JILA researchers have developed tools to “turn on” quantum gases of ultracold molecules, gaining control of long-distance molecular interactions for potential applications such as encoding data for quantum computing and simulations. JILA is a joint institute of the National Institute of Standards and Technology (NIST) and the University of Colorado Boulder.
The new scheme for nudging a molecular gas down to its lowest energy state, called quantum degeneracy, while suppressing chemical reactions that break up molecules finally makes it possible to explore exotic quantum states in which all the molecules interact with one another.
The JILA experiments created a dense gas of about 20,000 trapped potassium-rubidium molecules at a temperature of 250 nanokelvin above absolute zero. Crucially, these molecules are polar, with a positive electric charge at the rubidium atom and a negative charge at the potassium atom. The differences between these positive and negative charges, called electric dipole moments, cause the molecules to behave like tiny compass magnets sensitive to certain forces, in this case electric fields.
When the gas is cooled to near absolute zero, the molecules stop behaving like particles and instead behave like waves that overlap. The molecules stay apart because they are fermions, a class of particles that cannot be in the same quantum state and location at the same time and therefore repel each other. But they can interact at long range through their overlapping waves, electric dipole moments and other features.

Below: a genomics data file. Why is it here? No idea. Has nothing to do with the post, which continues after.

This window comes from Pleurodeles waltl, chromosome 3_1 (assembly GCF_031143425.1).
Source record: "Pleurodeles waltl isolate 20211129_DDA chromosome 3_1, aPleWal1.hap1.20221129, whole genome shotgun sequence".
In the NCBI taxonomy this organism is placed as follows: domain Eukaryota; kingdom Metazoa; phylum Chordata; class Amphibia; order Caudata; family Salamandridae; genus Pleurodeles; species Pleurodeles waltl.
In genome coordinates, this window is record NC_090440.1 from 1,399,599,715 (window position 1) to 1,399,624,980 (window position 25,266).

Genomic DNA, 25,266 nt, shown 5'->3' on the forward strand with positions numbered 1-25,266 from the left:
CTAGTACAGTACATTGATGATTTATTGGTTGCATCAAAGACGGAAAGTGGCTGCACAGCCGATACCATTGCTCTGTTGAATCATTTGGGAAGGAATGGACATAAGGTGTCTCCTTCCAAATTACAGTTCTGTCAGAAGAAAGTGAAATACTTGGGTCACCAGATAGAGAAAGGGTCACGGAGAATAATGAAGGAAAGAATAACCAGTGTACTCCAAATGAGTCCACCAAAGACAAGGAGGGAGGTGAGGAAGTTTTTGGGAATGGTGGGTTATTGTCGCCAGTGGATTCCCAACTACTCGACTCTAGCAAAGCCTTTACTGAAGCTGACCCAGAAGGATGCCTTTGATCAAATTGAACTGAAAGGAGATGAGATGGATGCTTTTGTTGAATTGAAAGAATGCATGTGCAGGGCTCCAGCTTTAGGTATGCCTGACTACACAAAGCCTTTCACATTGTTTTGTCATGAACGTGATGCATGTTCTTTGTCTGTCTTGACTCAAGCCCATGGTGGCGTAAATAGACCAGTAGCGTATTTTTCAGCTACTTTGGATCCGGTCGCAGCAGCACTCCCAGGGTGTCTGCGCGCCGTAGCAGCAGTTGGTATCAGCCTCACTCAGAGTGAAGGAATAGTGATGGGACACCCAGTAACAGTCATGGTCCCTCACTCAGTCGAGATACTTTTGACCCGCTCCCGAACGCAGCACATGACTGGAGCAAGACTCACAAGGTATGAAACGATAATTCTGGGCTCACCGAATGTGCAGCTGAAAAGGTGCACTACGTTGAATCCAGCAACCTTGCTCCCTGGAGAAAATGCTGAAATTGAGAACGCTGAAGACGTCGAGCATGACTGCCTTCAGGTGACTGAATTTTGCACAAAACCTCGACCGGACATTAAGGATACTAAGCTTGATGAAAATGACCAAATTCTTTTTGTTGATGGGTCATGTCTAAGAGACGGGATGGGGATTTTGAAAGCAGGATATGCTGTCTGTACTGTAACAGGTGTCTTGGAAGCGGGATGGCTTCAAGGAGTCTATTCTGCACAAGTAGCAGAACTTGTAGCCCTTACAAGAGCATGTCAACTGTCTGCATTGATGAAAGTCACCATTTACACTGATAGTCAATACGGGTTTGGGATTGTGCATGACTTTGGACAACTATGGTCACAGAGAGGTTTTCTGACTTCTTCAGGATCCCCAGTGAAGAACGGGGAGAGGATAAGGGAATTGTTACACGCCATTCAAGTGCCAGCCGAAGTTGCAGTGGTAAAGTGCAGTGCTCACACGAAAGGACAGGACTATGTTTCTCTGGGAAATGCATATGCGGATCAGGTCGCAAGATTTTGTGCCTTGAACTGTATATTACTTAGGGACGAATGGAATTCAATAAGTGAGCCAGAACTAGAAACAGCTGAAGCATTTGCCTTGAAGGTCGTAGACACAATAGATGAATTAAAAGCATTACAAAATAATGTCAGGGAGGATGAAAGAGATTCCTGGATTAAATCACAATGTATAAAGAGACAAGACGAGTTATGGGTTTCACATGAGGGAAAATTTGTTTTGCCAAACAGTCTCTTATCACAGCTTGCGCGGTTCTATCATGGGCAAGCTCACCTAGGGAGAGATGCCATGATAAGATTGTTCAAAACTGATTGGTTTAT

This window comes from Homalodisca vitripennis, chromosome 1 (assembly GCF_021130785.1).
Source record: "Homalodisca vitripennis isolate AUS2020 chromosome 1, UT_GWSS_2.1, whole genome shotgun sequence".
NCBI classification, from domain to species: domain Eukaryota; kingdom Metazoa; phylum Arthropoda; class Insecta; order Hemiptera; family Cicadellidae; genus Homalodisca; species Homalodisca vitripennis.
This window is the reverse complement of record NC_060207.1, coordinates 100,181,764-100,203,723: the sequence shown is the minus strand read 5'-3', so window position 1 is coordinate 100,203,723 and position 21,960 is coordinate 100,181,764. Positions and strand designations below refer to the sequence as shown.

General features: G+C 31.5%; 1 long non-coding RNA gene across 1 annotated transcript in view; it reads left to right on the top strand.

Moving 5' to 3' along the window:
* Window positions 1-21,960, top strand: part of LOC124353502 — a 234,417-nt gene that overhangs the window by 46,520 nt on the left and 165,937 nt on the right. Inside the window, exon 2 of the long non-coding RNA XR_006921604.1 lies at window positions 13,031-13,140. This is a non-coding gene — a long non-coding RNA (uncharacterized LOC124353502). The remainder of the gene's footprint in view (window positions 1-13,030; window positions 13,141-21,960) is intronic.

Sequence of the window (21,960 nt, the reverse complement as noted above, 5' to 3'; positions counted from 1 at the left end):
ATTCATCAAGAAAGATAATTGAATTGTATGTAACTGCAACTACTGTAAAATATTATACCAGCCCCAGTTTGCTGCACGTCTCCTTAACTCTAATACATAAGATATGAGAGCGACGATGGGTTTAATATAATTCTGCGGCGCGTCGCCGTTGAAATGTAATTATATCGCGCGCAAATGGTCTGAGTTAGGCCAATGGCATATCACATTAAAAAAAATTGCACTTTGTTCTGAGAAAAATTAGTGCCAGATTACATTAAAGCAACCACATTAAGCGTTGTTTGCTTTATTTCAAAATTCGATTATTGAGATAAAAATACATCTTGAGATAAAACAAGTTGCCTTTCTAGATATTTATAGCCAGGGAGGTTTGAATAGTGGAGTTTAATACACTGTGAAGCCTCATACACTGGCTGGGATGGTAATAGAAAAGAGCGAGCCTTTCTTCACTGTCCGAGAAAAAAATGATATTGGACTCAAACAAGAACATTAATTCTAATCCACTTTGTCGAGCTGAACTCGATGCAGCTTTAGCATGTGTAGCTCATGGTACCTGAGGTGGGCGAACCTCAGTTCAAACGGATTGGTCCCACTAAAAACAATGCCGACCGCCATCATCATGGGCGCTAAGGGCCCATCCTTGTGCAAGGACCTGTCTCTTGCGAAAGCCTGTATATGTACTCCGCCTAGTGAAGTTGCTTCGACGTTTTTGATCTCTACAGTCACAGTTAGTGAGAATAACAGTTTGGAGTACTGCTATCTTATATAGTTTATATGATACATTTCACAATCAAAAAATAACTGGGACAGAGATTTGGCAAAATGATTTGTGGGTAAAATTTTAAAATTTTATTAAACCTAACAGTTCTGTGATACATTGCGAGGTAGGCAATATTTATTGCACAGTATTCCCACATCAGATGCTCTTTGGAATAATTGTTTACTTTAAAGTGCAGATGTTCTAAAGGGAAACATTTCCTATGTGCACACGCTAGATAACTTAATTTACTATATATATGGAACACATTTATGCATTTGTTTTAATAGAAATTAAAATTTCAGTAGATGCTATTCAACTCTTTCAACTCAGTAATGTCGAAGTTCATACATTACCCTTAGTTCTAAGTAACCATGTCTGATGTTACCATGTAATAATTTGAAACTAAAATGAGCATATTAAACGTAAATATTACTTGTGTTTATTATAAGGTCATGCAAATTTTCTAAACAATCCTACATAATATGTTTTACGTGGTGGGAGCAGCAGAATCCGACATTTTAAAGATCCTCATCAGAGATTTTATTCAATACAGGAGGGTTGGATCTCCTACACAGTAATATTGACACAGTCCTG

The new JILA method can be applied to make ultracold gases out of other types of polar molecules.
Ultracold molecular gases may have many practical uses, including new methods for quantum computing using polar molecules as quantum bits; simulations and improved understanding of quantum phenomena such as colossal magnetoresistance (for improved data storage and processing) and superconductivity (for perfectly efficient electric power transmission); and new tools for precision measurement such as molecular clocks or molecular systems that enable searches for new theories of physics. (NIST)
The paper has been published in Nature.